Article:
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The question of epidermal oxygen concentration is of controversial nature. With increasing distance to dermal microvasculature, hypoxic conditions are predominating in the epidermis and are discussed to range from 0,5% and 10% oxygen. Therefore, in vitro cultivation of keratinocytes should be performed under slight hypoxic conditions, which may reduce oxidative damage and improve keratinocytes’ growth. However, epidermal cells are often exposed to normoxic culture conditions with atmospheric oxygen concentrations of 21%. This may cause oxidative stress and DNA damage in keratinocytes. Until now, there is a lack of knowledge of specific oxygen concentrations in the epidermis. Therefore, it is difficult to provide recommendation for optimal oxygen concentration for in vitro cultured keratinocytes. Therefore, the objective of the present study was the analysis of cell viability of keratinocytes after exposure to different hypoxic concentrations compared to atmospheric culture conditions.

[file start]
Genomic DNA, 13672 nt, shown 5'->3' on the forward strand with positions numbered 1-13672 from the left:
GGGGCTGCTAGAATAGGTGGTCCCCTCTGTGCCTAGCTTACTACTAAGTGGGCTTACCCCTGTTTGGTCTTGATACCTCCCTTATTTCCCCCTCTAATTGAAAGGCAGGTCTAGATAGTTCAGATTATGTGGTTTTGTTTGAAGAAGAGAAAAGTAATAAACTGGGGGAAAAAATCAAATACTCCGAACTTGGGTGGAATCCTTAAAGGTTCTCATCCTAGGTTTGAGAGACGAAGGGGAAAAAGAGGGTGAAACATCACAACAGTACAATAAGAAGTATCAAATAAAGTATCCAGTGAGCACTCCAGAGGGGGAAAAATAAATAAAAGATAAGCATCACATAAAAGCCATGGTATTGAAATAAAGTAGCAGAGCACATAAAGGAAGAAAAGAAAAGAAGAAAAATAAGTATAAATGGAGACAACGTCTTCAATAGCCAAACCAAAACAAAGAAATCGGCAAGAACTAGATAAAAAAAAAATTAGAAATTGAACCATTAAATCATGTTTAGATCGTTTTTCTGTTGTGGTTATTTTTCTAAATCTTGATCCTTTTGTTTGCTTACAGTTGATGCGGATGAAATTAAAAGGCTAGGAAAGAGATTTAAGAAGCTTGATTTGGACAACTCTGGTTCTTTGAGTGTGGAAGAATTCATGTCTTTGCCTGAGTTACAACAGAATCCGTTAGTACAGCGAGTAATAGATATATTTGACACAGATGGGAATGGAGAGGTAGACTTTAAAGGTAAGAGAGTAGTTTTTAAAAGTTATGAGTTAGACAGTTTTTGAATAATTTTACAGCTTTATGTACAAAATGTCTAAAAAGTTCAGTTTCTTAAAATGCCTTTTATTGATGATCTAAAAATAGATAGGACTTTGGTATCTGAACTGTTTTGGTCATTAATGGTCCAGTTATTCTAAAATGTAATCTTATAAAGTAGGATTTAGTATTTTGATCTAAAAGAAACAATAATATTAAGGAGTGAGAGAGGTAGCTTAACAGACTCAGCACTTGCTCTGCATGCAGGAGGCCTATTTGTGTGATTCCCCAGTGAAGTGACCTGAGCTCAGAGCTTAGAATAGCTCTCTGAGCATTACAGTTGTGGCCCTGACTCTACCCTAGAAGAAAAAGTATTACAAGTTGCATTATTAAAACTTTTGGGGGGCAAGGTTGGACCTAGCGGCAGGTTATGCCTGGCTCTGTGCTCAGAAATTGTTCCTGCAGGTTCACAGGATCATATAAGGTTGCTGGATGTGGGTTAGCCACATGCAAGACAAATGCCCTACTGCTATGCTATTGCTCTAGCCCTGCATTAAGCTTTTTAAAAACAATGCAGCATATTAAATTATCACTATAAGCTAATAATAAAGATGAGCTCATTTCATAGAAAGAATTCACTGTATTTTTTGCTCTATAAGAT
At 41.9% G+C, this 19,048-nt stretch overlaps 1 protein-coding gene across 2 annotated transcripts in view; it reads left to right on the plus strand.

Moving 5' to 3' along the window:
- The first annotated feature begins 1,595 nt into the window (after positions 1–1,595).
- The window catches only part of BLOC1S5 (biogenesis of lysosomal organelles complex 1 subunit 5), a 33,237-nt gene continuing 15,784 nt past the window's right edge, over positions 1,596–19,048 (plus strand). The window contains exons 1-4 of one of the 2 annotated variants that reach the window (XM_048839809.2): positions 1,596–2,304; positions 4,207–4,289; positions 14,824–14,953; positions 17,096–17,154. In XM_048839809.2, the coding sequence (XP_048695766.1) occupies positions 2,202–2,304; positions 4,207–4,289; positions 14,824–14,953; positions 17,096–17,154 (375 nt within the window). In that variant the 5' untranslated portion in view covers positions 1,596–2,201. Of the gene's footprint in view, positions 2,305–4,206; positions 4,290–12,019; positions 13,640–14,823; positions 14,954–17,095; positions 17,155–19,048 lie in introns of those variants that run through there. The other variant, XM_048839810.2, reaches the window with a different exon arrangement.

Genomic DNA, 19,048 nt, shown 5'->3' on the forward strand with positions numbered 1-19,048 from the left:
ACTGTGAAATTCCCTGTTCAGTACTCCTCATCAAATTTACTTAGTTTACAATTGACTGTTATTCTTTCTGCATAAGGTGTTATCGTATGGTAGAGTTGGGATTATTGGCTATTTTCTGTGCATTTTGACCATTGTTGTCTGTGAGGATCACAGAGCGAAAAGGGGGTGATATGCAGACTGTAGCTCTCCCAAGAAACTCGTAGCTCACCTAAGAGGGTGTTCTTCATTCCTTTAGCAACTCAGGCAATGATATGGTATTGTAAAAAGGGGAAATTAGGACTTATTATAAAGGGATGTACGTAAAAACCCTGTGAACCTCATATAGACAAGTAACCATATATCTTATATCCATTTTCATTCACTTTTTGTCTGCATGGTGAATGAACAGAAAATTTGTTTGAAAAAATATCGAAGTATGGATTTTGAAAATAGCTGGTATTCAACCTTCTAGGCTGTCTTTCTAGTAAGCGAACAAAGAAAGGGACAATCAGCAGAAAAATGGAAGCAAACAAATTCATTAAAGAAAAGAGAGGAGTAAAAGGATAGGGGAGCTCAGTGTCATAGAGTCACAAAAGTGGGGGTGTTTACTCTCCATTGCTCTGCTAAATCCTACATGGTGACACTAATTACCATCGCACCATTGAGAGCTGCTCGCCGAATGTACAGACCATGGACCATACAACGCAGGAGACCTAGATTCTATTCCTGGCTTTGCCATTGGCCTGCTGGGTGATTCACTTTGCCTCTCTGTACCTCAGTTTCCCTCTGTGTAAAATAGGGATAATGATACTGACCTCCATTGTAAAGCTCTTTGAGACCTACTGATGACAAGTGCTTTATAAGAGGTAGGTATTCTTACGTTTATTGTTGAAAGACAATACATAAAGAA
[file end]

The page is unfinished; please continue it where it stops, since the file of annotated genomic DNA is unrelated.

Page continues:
MATERIALS AND METHODS
Keratinocytes were isolated from bovine claws and exposed to atmospheric as well as hypoxic conditions with 1% and 5% oxygen. Subsequently, keratinocytes’ viability was measured by using LDH (lactate dehydrogenase) and MTT (3-(4,5-dimethylthiazol-2-yl)-2,5-diphenyltetrazolium bromide) cell viability assays. In a second step, differentiation patterns of the keratinocytes after exposure to hypoxia with 1% oxygen were detected by western blot analysis using the differentiation markers involucrin and loricrin.
The results show no significant differences of cell viability between exposure to 5% oxygen and atmospheric culture conditions. A decrease of cell viability with high cytotoxicity was only measured after exposure to 1% oxygen for two weeks. This effect was accompanied by slight changes in keratinocytes’ morphology. Furthermore, keratinocytes showed an increased expression pattern of involucrin and loricrin after exposure to hypoxia with 1% oxygen.
As the results show, the viability of keratinocytes was only slightly affected by the different oxygen concentrations. This might be based on keratinocytes’ ability to adapt their glucose metabolism and cell function to different environmental conditions alike the hypoxic milieu in the epidermis. One example is the upregulation of LDH to force the anaerobic glycolysis in keratinocytes, which could also be observed within this study. However, results also show that only hypoxic conditions lead to an appropriate differentiation of keratinocytes.